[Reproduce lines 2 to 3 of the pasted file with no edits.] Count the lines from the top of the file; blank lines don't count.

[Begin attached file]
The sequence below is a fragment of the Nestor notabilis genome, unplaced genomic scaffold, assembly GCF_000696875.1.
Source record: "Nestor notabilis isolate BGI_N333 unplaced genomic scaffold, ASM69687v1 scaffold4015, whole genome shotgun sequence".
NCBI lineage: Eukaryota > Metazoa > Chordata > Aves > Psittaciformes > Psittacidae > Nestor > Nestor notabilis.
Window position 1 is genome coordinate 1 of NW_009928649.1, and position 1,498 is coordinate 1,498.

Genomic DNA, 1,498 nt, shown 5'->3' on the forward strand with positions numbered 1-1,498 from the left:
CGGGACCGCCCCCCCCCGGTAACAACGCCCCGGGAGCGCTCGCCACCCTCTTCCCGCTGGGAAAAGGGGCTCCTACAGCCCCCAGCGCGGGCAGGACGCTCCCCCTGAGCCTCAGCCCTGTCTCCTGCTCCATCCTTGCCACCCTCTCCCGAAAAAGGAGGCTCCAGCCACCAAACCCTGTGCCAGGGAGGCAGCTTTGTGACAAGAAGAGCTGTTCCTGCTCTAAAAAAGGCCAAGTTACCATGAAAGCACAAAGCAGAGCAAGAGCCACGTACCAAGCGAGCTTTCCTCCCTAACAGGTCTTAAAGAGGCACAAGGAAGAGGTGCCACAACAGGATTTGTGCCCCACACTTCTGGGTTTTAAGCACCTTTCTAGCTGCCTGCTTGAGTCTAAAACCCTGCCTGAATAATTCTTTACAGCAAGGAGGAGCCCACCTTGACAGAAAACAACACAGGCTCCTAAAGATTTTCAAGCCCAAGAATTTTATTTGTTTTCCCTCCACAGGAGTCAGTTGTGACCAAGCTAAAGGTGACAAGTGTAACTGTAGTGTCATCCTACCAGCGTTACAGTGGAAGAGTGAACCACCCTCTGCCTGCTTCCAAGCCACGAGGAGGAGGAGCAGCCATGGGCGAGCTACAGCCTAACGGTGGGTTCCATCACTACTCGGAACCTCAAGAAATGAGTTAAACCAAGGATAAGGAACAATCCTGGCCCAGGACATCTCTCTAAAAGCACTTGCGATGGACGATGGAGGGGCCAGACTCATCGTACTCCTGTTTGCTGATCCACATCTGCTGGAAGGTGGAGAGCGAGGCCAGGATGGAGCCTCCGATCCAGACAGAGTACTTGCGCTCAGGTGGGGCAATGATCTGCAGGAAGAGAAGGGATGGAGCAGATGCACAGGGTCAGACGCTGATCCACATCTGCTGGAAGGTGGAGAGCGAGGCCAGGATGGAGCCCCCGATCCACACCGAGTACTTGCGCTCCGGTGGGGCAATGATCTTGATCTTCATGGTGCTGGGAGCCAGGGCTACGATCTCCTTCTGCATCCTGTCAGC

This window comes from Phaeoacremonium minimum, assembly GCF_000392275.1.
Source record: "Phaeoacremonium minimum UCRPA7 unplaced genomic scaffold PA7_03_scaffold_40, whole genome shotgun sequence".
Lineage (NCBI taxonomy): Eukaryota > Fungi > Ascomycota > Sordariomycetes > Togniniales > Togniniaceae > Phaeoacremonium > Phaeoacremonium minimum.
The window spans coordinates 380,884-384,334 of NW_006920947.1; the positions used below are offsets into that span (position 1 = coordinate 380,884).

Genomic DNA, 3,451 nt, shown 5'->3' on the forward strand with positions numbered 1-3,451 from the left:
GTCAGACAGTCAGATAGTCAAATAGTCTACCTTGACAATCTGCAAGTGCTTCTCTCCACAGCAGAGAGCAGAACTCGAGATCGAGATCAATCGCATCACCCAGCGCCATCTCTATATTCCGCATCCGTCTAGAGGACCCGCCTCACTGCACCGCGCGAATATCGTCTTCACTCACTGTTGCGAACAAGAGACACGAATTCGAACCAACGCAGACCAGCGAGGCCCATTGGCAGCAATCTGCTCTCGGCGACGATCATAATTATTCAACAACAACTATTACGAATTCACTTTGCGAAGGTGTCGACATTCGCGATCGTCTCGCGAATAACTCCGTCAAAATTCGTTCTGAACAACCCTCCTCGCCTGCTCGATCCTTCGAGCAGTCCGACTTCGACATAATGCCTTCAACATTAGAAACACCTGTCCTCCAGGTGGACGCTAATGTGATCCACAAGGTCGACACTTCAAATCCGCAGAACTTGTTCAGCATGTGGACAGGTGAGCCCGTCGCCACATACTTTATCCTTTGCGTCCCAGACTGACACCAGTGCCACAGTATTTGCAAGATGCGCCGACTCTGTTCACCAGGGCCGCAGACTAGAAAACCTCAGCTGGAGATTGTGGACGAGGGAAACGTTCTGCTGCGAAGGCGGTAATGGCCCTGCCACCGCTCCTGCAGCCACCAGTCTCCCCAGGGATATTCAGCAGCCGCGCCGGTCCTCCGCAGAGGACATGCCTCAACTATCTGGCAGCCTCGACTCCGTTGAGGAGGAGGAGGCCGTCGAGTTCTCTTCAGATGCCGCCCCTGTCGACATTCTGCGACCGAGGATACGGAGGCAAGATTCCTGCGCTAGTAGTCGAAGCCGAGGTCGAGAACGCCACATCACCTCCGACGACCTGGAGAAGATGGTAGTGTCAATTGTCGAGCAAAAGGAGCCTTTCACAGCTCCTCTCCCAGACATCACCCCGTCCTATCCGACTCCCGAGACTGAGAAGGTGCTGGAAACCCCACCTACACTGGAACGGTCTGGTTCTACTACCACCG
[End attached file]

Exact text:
Source record: "Nestor notabilis isolate BGI_N333 unplaced genomic scaffold, ASM69687v1 scaffold4015, whole genome shotgun sequence".
NCBI lineage: Eukaryota > Metazoa > Chordata > Aves > Psittaciformes > Psittacidae > Nestor > Nestor notabilis.